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First ImpressionsView All
About the Phone
What captured hearts: audio quality (hands down). It can play almost any song really well.
The turn-off: pricey in comparison to the features offered. You can find much better deals in the other brands like Samsung or Sony – if you want an Android phone.
HTC 10, 4GB RAM with 32GB inbuilt memory costs Rs. 35,000. The phone measures 5.74 x 2.83 x 0.35 and weighs 161 gm. Its internal memory can be upgraded to 2TB via a microSD card. It has a 5 inch Super LCD3 capacitive touchscreen with 16M colors and Corning Gorilla Glass 4, which comes with a resolution of 2560 x 1440 pixels. It has a 5MP front camera with optical image stabilization and a 12.3MP Sony Exmor R IMX377 rear camera with a 26mm lens which also has optical image stabilization . It has a 3,000 mAh Li-ion battery, and runs Android 8.0 (Lollipop) using a Qualcomm Snapdragon 820. For graphics, it has a Adreno 530 GPU.
One of the highly praised features of the phone is its audio quality, made possible by the dedicated DAC (Digital Audio Converter) provided by Qualcomm.
HTC 10, first available in May 2016, is one of the HTC smartphones to have received largely positive reviews from critics. Back in the day when came out, it was touted as HTC’s big gamble and an attempt at reformation since the Taiwanese company’s smartphones had become increasingly unpopular with the masses.
HTC had failed terribly in 2015 with the One M9 smartphone which had little design innovation, an unremarkable battery life, and a camera that you wouldn’t want to click a picture with.
In the end, HTC 10 delivered. But, it still failed to generate those seismic waves that the company intended it to. Below is a full-fledged lowdown.
Let’s begin with what you see first: the design. With its fully metallic body, the phone feels wonderful in your hand, though a bit weighty as well. The chambered edges aren’t very comfortable either but they catch the light really well.
There is a fingerprint scanner that, back in day, would be slower than Galaxy S7 – but the delay is hardly noticeable and one can do with it.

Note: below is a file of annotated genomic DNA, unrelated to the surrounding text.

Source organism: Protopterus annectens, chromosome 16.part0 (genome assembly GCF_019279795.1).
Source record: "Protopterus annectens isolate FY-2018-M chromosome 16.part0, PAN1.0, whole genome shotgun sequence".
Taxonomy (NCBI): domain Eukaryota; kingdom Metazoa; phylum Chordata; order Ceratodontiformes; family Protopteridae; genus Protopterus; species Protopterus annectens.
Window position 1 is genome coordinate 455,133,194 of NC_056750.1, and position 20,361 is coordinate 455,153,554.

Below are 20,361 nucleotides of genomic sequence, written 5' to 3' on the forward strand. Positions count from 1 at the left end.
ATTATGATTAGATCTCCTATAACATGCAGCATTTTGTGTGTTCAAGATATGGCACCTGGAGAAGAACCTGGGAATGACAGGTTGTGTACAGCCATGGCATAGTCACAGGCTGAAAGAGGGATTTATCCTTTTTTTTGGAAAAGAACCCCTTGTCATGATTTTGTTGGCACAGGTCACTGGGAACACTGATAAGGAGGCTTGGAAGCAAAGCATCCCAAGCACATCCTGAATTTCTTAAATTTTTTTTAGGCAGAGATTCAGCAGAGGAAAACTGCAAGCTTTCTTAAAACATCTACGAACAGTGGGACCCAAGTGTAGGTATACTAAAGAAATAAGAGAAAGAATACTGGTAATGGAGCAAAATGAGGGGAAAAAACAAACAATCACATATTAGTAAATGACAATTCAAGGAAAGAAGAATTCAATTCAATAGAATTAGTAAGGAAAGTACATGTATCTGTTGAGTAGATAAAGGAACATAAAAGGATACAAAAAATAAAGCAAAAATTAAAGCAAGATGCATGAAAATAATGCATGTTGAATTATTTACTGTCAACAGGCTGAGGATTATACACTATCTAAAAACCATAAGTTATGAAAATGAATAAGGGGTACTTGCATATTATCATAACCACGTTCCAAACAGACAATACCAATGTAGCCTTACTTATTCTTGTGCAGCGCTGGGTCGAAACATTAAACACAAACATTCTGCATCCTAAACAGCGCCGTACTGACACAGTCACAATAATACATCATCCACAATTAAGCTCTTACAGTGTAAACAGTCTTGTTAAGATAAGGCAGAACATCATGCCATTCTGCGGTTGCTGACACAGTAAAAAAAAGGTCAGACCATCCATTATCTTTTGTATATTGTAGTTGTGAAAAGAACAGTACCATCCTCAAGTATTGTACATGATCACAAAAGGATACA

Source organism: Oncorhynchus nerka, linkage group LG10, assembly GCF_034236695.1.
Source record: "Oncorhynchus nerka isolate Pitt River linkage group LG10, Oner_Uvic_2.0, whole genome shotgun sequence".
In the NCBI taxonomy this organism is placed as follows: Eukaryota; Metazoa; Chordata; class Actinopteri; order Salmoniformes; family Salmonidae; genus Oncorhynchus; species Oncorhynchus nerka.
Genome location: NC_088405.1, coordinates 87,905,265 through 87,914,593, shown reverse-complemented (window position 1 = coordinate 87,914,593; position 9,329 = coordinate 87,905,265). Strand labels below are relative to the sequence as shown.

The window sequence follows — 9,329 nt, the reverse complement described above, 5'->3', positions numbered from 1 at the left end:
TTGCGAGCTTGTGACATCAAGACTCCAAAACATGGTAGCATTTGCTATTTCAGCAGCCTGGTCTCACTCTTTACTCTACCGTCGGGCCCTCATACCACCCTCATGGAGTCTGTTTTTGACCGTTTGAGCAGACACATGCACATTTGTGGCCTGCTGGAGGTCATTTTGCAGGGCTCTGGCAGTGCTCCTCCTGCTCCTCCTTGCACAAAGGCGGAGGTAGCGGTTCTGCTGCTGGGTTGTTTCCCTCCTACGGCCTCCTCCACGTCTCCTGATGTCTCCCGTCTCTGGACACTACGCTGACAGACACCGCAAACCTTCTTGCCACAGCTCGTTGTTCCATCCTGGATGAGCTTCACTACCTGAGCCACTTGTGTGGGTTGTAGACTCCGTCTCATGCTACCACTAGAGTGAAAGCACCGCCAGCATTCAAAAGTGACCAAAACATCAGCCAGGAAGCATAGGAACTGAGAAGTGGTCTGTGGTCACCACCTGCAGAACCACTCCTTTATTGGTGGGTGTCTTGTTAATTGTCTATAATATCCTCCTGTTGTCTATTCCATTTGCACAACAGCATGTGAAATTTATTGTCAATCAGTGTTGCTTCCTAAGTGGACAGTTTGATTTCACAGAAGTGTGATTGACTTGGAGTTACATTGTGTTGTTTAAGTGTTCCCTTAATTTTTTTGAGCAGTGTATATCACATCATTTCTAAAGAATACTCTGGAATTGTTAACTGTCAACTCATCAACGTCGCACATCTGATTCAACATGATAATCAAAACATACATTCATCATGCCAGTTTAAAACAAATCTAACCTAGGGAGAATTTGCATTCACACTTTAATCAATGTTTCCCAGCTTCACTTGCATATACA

The volume and the power button are aptly placed and you can use them without looking at the phone.
First off, the Super LCD 5 means looking at the screen isnt an eyesore experience. If you want to get a bit picky, you would note that the screen is a bit darker when viewed from an off-angle. But since close-to-nil time is going to be spent looking at phone that way, this isn’t much of a problem.
The contrast ratios are good, the colors don’t scream at you and make you want to look away.
Even with the 2560×1440 resolution, though, the sharpness can seem to be a bit muted for those who are used to sharper images or who are used to the AMOLED technology. Speaking of which, there is a no AMOLED screen and this might pose problems in the sunlight. The auto brightness feature isn’t too great, either.
Overall, though, the screen looks so much neater and sharper than before; now it has the right balance of colors.
The phone uses Qualcomm Snapdragon 820 paired with Adreno 530 GPU. It is a powerful processor and can easily help your multitasking sessions go smoothly. On the whole, the interface is very sleek and modern. The stand out feature is the Freestyle layout. This allows you to position your icons as stickers, wherever you want to, on the screen. If your memory is good, you can even remove the names and remember pictorially which app is which.
This phone has the best HTC camera till date for sure. However (when will we not have to however, HTC?), despite the 1/25 sec shutter speed – which makes it fast and reliable – the images can look a little dark inside even with the lights turned on. It captures all details excellently, though. Outside, the camera performs brilliantly well and delivers as it promises.
As to the longevity of the battery, that really depends on what you use it for and the brightness level at that point. If you put it on the desk and then forget it, the battery stays put. However, if you decide to treat yourself to a lengthy phone browsing experience post-hiatus, the power begins to drop very quickly.
However, fret not – for the HTC 10 has you covered here. The USB-C port and Quick Charge 3.0 technology means that the phone can reach 50% in just half an hour. So, as long as you have your Quick Charger with you, you should be fine. If you forget dear QC at home, HTC has you covered again. The USB-C to USB-A cable in the box means you can use it with other USB plugs.
To reiterate what we said in the beginning: there is no doubt that the HTC 10 is good. But, it’s not impressive. Nothing that would make you stand out in your circle of friends and brag.
If you just want any phone, spending 570.49 USD on it doesn’t make sense. And if money really isn’t an issue, you could add a little bit more cash and buy an iPhone or a high-end Samsung Android.
In the end, HTC 10 helped the company stand back on its feet. But, it is only one small step in the direction of HTC’s dream of dominance in the smartphone market.